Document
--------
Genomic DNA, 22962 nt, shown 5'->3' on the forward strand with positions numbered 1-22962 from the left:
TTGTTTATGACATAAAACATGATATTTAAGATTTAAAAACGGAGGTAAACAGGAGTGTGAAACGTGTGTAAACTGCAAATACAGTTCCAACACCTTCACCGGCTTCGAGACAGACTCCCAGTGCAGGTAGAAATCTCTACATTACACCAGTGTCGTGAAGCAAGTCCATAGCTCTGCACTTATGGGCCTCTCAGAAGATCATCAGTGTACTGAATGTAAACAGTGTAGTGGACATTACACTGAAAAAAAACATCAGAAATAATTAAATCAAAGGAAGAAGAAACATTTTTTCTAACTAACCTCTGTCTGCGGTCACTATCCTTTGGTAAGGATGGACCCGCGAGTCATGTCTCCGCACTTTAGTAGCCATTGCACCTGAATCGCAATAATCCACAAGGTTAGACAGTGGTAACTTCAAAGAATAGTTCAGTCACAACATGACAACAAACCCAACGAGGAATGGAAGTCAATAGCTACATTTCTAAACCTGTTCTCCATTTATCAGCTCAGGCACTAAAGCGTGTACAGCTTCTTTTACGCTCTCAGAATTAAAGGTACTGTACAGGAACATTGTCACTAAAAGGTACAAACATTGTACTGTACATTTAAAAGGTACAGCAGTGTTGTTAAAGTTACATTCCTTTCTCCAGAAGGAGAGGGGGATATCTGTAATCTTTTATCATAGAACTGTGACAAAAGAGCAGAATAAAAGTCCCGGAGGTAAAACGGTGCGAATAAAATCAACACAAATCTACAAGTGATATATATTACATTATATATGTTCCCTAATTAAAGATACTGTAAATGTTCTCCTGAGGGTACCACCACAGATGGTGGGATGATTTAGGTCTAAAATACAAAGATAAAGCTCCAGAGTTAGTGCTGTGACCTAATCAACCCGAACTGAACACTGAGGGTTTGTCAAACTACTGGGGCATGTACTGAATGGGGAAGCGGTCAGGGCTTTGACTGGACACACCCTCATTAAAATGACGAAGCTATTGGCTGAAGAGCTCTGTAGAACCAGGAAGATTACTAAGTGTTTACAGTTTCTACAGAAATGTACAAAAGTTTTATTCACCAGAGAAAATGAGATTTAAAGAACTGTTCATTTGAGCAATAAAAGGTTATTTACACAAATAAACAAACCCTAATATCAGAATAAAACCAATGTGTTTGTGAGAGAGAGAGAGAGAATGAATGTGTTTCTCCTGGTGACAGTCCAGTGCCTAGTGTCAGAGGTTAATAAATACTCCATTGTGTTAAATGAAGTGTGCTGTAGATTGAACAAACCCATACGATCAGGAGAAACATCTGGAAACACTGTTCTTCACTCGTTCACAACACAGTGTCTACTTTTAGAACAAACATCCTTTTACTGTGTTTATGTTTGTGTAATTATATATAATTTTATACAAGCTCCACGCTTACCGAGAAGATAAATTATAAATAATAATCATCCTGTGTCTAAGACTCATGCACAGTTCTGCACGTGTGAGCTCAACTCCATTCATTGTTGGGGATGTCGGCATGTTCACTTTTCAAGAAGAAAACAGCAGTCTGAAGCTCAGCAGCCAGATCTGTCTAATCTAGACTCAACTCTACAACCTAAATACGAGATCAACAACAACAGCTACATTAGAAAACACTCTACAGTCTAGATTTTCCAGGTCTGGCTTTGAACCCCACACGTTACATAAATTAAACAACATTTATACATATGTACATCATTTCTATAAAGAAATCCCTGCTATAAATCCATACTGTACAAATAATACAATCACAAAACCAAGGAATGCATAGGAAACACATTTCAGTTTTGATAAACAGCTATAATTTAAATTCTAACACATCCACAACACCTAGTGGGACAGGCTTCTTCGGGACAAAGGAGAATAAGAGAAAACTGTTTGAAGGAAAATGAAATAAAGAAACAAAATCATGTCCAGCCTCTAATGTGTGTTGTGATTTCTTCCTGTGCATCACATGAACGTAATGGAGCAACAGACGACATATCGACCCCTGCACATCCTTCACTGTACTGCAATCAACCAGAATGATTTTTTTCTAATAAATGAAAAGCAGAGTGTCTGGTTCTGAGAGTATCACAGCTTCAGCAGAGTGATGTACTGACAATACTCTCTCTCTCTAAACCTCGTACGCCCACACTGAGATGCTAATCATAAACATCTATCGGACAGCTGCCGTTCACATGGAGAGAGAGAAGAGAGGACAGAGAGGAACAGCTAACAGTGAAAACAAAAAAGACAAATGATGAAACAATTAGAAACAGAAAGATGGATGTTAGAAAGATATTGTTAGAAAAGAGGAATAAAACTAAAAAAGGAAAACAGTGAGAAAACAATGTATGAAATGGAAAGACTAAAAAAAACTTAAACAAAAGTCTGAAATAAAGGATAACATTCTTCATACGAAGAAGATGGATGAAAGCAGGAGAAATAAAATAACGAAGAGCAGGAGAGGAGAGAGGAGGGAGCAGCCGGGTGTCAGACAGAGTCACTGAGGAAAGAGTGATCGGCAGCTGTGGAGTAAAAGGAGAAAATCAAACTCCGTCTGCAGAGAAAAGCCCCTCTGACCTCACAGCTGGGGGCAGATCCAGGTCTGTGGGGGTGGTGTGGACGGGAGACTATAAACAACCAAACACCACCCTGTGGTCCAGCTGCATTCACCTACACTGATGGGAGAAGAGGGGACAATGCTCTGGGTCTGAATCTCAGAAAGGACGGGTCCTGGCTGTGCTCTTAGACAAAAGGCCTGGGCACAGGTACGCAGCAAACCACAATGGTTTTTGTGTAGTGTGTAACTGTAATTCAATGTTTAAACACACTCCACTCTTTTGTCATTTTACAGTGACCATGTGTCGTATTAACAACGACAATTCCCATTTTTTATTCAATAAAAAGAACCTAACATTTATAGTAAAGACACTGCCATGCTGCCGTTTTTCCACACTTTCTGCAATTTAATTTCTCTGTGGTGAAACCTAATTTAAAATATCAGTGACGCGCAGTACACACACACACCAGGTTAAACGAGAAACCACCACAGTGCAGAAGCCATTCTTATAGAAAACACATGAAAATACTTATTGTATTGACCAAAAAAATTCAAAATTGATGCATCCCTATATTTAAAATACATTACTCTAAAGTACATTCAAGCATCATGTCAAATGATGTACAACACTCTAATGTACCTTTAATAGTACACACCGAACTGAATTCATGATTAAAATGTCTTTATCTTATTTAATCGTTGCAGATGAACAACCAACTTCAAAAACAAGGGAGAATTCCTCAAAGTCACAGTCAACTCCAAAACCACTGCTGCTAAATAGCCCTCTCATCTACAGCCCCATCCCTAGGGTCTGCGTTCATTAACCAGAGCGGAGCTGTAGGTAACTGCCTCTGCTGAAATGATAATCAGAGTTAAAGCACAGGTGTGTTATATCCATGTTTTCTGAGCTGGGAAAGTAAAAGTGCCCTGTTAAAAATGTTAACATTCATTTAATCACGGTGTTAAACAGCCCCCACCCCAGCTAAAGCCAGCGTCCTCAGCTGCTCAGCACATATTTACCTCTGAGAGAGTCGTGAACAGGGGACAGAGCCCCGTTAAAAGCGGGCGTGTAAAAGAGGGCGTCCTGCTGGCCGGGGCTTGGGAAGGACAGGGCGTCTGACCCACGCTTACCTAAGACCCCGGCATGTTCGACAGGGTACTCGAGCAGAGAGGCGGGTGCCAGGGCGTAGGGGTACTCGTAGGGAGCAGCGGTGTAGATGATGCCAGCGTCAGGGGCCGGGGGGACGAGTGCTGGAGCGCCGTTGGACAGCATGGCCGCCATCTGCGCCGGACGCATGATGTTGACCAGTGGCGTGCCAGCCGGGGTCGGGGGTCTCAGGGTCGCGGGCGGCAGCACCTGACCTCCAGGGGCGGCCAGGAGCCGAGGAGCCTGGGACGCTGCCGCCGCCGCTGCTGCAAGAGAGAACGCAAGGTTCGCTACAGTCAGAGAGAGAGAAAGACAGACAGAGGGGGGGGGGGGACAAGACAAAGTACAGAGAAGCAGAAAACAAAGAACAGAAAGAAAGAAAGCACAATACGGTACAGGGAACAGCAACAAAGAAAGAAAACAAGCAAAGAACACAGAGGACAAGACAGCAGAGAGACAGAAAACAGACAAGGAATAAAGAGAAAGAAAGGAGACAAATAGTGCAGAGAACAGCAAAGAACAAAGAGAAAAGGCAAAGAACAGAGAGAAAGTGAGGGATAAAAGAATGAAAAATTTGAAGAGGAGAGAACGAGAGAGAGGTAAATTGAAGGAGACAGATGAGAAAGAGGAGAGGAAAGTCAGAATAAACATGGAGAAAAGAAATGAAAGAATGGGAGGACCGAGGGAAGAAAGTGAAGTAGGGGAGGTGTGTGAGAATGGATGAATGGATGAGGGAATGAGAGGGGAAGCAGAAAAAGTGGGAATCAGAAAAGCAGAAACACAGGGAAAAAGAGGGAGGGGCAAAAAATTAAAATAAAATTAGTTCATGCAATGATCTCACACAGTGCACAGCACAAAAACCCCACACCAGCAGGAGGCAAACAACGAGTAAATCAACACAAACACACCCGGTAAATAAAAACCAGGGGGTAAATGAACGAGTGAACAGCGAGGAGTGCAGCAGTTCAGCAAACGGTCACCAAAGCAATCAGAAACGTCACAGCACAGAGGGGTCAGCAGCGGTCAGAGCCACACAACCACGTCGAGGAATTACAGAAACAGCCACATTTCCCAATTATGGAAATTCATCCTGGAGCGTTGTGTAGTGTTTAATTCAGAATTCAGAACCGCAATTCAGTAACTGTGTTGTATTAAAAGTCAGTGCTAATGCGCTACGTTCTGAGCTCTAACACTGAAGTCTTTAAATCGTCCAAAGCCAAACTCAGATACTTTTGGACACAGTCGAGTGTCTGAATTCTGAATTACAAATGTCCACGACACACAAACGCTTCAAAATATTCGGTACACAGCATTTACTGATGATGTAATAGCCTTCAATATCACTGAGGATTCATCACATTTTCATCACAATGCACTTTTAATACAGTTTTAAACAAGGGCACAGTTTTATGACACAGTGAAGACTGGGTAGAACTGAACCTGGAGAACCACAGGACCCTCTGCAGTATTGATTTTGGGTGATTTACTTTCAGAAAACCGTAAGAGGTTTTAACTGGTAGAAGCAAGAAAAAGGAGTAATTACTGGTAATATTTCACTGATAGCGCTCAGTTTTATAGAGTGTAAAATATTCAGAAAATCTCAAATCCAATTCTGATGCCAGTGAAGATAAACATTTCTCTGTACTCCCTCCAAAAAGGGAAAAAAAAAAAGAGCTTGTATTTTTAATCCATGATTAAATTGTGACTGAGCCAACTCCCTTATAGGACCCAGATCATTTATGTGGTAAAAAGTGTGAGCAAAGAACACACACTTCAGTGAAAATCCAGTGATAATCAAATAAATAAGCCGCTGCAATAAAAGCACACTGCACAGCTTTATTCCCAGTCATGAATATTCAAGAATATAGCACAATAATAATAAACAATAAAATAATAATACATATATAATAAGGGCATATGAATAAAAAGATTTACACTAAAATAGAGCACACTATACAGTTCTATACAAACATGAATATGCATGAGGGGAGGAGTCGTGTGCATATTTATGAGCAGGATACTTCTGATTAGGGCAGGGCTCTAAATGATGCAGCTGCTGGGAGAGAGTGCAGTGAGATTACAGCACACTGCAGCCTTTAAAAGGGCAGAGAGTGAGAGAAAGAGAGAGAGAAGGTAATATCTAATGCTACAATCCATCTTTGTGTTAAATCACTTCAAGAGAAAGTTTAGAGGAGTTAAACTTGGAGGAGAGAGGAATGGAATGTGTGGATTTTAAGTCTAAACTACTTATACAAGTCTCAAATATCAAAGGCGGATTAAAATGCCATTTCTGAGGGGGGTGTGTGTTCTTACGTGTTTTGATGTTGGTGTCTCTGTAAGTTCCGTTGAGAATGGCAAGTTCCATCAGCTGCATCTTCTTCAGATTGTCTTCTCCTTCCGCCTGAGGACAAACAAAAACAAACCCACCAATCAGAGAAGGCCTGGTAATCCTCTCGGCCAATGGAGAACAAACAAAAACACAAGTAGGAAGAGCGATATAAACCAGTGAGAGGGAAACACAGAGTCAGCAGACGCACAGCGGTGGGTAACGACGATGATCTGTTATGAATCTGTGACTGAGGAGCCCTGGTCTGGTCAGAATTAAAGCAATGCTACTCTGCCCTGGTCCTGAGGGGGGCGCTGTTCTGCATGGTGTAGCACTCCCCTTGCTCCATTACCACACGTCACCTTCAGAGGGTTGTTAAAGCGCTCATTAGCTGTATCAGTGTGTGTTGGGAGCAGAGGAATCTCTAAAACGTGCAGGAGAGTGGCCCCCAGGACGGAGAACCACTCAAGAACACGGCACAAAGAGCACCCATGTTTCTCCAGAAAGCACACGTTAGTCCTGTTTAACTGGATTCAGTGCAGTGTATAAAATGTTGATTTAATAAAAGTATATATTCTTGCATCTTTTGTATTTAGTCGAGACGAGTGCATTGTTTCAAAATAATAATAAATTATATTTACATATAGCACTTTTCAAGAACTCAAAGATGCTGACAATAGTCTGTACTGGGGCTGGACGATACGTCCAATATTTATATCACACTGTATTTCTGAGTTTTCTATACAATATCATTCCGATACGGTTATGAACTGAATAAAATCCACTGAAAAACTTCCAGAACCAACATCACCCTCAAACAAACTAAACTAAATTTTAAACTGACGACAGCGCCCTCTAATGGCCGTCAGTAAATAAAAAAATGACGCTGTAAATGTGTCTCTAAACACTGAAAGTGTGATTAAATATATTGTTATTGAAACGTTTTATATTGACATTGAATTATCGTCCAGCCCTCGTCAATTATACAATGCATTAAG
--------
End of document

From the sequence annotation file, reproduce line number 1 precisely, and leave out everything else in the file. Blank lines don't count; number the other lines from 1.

Genomic DNA, 22962 nt, shown 5'->3' on the forward strand with positions numbered 1-22962 from the left: